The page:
What are the Different Types of Cerebral Palsy Exercises?

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  • Written By: Emma Lloyd
  • Edited By: A. Joseph
  • Last Modified Date: 04 May 2020
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Cerebral palsy is a brain disorder that can cause both intellectual and physical developmental problems. This disorder can be congenital, in which a child is born with brain damage, or the brain damage can occur shortly after birth. Treatment for this disorder typically includes medication to control symptoms such as muscle spasms and surgery to treat muscle and nerve problems. One of the most important facets of treatment for cerebral palsy is physical rehabilitation, which includes various types of cerebral palsy exercises to improve body condition.

Exercises for cerebral palsy tend to focus on building one or more of the following physical attributes: bone strength, muscle flexibility and range of motion, cardiac and circulatory system health and endurance and strength. Someone with cerebral palsy can use various types of exercise according to his or her current capability and their exercise goals. For example, not all individuals can stand unaided, and others have sufficient physical capability to walk, jog or climb stairs.

Almost anyone with cerebral palsy can carry out basic stretching exercises, whether sitting or standing. People who have trouble with stretches can use assisted stretching, in which a physical therapist, family member or care-giver helps by extending and flexing the limbs. Assisted stretching is a common cerebral palsy exercise that parents can use to help improve flexibility in babies and young children.

Several types of cerebral palsy exercises can help improve cardiovascular fitness for people who cannot stand or walk unassisted. One such exercise is the use of an arm or leg cycle, which can be done indoors or outdoors using stationary, semi-portable equipment. This type of exercise is ideal for people with cerebral palsy because it improves muscle strength as well as cardiovascular health, and because it can be done while sitting in a chair that provides the necessary support.

People with cerebral palsy who have sufficient mobility and strength might be able to walk, jog or climb stairs for exercise. This type of exercise helps promote muscle strength and flexibility, improves cardiovascular fitness and improves circulation. This type of exercise does require a significant amount of physical strength and capability, and it is not suitable for everyone.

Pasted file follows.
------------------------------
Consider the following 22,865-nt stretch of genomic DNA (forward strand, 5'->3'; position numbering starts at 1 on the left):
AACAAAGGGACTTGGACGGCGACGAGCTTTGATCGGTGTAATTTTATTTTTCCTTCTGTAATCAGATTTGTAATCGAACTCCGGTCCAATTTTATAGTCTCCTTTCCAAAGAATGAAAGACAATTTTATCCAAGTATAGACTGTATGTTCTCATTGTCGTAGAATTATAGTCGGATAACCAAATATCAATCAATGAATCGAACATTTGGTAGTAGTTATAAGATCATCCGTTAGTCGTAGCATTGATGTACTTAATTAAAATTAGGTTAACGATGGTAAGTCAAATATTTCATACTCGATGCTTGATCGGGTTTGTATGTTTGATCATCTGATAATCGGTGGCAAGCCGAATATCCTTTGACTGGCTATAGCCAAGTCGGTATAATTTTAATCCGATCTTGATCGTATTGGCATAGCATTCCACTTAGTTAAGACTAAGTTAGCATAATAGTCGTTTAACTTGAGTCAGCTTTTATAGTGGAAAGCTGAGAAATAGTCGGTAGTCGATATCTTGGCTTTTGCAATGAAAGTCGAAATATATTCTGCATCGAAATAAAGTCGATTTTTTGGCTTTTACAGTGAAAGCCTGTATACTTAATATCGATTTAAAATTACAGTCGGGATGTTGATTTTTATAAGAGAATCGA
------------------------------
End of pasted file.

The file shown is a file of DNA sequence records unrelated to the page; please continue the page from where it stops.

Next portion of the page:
Regardless of the extent of physical capability, dancing can be an excellent form of exercise, because both seated and standing dance can improve strength, flexibility and muscle control. Dance can help increase exercise motivation as well as provide physical benefits, especially for younger people with cerebral palsy. Children often find dance enjoyable, and parents can provide props such as balloons, ribbons and even costumes to make dance-based cerebral palsy exercises fun.

Aquatic exercises are ideal because they allow the individual to exercise in an environment that reduces strain on joints and bones. Swimming and other forms of water exercise help improve body flexibility and are a good way to encourage different types of movement, especially in children. One particular advantage of aquatic cerebral palsy exercises is that while in the water, there is no risk of falling or sustaining injury because of erratic muscle or limb movements. Floating devices can be worn to ensure that swimming is a safe activity, and children should be supervised at all times.

One particularly beneficial aspect of cerebral palsy exercises is that a good exercise program sometimes can reduce the need for medication or surgery. This is because someone with cerebral palsy can gain improved strength, flexibility, muscle control and other benefits. In some cases, this might mean less medication is needed to control symptoms, or even that medication alone can control symptoms in a case where surgery otherwise might have been required.

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